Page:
As members know, politicians and governments are continually criticized for short-term, myopic thinking. Canadians want us as legislators to foresee future problems and devise plans to protect our prosperity against the negative impact of those long-term liabilities. In budget 2012, our government is looking more than 10 years down the road and putting in place today pragmatic measures to protect the retirement benefits of future generations. These are not easy decisions to make but they are prudent and, in my view, they are the right decisions for Canada. Budget 2012 charts a bold, visionary and safe course for our nation's future. It is the right plan for the people of Mississauga and it is the right plan for Canada.

For all of these reasons, I urge all of my hon. colleagues in this chamber to support Bill C-38.

Jobs, Growth and Long-Term Prosperity Act
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May 4th, 2012 / 10:15 a.m.

NDP

Robert Aubin Trois-Rivières, QC

Madam Speaker, I listened closely to the hon. member's speech.

Obviously I understand that he chose, among the innumerable pages of this bill, the passages that seemed most appropriate to him. However, unfortunately, I am going to have to ask him a question about some of the elements that he did not cover, including the appointment of a unilingual anglophone Auditor General, something we have been disagreeing about for weeks.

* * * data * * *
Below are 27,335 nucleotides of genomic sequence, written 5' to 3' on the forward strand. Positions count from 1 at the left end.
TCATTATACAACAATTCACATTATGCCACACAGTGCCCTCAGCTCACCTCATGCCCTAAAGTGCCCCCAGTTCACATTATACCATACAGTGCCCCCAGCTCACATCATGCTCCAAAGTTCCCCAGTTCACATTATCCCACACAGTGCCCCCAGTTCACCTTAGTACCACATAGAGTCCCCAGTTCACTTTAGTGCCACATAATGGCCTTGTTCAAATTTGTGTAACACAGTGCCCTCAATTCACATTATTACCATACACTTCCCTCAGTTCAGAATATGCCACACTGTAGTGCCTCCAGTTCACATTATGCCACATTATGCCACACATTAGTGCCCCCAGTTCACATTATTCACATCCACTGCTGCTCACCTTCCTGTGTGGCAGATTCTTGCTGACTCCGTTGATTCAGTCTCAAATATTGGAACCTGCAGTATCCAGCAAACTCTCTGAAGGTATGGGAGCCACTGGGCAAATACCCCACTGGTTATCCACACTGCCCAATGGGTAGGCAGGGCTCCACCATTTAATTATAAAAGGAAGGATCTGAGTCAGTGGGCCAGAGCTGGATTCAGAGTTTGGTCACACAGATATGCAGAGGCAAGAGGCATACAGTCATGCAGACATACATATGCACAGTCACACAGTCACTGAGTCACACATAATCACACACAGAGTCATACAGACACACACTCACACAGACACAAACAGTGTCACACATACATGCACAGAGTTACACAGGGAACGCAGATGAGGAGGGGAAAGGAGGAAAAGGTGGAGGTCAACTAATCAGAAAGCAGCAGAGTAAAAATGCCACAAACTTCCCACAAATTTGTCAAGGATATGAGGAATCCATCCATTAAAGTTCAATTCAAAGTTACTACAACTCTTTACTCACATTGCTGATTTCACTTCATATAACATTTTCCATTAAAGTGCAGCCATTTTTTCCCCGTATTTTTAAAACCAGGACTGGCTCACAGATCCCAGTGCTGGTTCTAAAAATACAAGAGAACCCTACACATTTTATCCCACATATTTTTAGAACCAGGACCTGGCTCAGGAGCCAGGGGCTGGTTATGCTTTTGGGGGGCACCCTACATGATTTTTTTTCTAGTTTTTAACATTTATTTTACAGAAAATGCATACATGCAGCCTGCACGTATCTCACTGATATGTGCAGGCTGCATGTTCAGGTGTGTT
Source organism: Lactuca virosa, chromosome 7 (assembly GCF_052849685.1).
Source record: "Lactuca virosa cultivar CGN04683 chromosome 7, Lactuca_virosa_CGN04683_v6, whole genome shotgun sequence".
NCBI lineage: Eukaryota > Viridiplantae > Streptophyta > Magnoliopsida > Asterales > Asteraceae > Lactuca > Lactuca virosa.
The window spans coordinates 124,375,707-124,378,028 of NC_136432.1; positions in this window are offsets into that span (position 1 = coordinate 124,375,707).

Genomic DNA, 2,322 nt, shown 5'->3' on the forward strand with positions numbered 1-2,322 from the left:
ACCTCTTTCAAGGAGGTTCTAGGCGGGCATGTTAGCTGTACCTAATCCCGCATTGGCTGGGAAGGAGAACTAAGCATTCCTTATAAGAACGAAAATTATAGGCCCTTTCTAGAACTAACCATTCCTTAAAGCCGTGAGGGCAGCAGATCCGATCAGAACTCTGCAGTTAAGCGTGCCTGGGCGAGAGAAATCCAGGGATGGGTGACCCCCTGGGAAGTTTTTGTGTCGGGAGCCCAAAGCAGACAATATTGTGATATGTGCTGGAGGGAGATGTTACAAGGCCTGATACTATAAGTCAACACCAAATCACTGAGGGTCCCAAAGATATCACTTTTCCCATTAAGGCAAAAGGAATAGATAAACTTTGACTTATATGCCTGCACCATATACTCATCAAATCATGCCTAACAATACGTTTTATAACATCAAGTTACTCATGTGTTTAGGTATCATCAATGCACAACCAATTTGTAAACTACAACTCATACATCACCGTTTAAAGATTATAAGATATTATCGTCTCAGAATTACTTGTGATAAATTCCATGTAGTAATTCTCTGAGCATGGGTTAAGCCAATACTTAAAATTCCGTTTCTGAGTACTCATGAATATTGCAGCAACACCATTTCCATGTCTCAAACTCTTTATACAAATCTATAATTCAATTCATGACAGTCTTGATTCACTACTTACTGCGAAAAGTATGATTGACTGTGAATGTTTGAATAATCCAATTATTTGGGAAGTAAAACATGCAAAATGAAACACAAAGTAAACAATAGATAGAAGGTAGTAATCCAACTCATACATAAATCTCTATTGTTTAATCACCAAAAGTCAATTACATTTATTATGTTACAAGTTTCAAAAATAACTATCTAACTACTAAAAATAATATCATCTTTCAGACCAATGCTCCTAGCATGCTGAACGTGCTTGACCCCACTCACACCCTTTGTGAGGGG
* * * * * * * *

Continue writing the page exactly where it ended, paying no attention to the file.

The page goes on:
What is more, under this new bill, the Auditor General's authority will be diminished considerably. In fact, this bill does away with the obligation to audit the books of at least 12 agencies.

This budget contains what the Conservative members are saying it contains, but there are also many other things hidden throughout this bill that the Conservatives never mention.

I would like to hear what the hon. member has to say about the role of the Auditor General and about the duties that he will be relieved of under this bill.

Jobs, Growth and Long-Term Prosperity Act
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10:15 a.m.

Conservative

Bob Dechert Mississauga—Erindale, ON

Madam Speaker, my hon. colleague mentioned official languages. Of course he will know that our government has very strongly supported official languages in Canada. I find it somewhat strange that he would mention that, given that it was his party that elected many unilingual members from the province of Quebec in ridings where the amount of French spoken in many of those ridings was over 98%. Yet there were people elected without having knocked on one door or talked to any voters, and were unable to speak to them in their own language.

However, the member mentions the Auditor General. The Auditor General is important. We are putting extra funding into the Auditor General's role to enhance his ability to audit the operations of government. We take all of his reports very seriously.

Jobs, Growth and Long-Term Prosperity Act
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10:15 a.m.

Green

Elizabeth May Saanich—Gulf Islands, BC

Madam Speaker, I would like to make a comment and ask the Parliamentary Secretary to the Minister of Foreign Affairs a question.

My comment is that quite often in this debate on Bill C-38 government representatives talk about budget 2012 and confuse it with the bill before us now, which is implementing parts of budget 2012 and a great many other measures that were not part of the budget.

In relation to foreign affairs, I would like to ask the hon. member about the retreat from federal activities under the Kyoto protocol and the repeal of the Kyoto Protocol Implementation Act. Was it considered that it might have been preferable to amend the act to allow reporting requirements to continue, as some reporting will be still be required under the United Nations Framework Convention on Climate Change?

Jobs, Growth and Long-Term Prosperity Act